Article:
BAE Systems has collaborated with 40 blue chip, small and medium-sized enterprises (SMEs) and academic institutions to build a smart factory to advance production on the UK’s next-generation combat aircraft system, Tempest.
The new 4.0 facility is located at the company’s site in Warton, Lancashire.
By combining advanced manufacturing technologies, the factory aims to transform engineering processes. It is digitally connected and will be used for future military aircraft production.
Automated robots, virtual and augmented reality at the factory will increase speed, precision and efficiencies of the process.
Furthermore, they will reduce the costs of manufacturing of complex military aircraft structures.
Using an innovative approach, operations in the factory will be performed by humans and machines collectively.
Cobotic and flexible robotic technologies will replace heavy, fixed, long-lead tooling and swiftly move items from one platform to another.
Modification of robotic technology from the automotive industry will allow operation at the precise tolerances required for military aircraft.
This will allow operators to primarily focus on highly skilled and strategic tasks and oversee operations from a digitised, virtual office.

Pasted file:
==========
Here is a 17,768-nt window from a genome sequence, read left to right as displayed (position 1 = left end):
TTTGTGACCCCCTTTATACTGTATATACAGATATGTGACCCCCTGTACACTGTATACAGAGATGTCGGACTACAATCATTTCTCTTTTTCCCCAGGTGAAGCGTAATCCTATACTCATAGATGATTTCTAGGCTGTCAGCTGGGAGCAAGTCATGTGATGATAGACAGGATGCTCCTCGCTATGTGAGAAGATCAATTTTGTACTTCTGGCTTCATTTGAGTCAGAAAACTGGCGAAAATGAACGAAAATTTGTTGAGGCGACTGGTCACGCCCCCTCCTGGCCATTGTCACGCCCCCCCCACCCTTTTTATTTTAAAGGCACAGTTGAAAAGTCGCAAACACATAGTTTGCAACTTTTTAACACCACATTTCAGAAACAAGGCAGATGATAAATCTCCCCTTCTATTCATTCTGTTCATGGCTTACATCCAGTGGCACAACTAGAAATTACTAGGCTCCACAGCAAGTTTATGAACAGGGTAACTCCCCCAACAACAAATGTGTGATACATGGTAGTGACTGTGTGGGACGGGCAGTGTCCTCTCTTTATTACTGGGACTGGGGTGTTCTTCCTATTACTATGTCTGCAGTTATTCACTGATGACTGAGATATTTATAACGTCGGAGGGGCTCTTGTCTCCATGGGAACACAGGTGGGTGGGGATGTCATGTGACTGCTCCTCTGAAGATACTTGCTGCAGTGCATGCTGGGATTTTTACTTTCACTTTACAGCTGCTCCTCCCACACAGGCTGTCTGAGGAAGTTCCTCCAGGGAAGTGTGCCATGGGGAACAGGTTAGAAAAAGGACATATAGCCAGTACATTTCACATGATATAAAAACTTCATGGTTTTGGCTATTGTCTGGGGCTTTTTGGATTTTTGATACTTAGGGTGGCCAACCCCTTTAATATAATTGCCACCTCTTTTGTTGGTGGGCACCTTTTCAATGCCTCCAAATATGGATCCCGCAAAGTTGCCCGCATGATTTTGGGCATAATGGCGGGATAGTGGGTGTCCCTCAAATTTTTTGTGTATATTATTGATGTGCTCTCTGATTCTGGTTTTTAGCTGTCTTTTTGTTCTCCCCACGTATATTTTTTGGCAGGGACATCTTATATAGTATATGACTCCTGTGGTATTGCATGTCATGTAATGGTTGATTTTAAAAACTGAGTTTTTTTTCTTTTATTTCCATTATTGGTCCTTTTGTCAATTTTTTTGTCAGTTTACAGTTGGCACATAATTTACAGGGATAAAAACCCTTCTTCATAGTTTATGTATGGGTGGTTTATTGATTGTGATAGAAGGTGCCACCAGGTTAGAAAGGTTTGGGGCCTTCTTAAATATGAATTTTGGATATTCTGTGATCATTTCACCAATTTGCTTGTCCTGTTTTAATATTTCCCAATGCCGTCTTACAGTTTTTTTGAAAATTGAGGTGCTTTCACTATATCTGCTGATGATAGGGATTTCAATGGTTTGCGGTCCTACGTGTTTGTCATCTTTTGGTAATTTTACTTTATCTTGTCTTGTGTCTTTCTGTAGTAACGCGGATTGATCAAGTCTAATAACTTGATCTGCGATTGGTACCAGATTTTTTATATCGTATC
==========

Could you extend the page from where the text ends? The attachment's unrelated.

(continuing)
Under the UK-led Tempest programme, the new facility will deliver cost-effective solutions within short durations.
Developed in collaboration with the University of Sheffield’s Advanced Manufacturing Research Centre (AMRC) and Fairfield Control Systems, the intelligent workplace is in use on the Typhoon production line.
It uses a system to automatically deliver tailored instructions using technologies for the production and assembly of Typhoon aircraft parts.
BAE Systems Air manufacturing director Dave Holmes said: “We’ve collaborated with the best of UK industry and academia to develop a cutting-edge facility that combines current and emerging technologies, ensuring the UK remains at the forefront of combat air technology development.
“Driving our manufacturing capabilities forward as we prepare for the fourth industrial revolution, will sustain and develop critical skillsets and ensure we can continue to deliver military capability to address future threats, whilst improving productivity and delivering value for money for our customers.”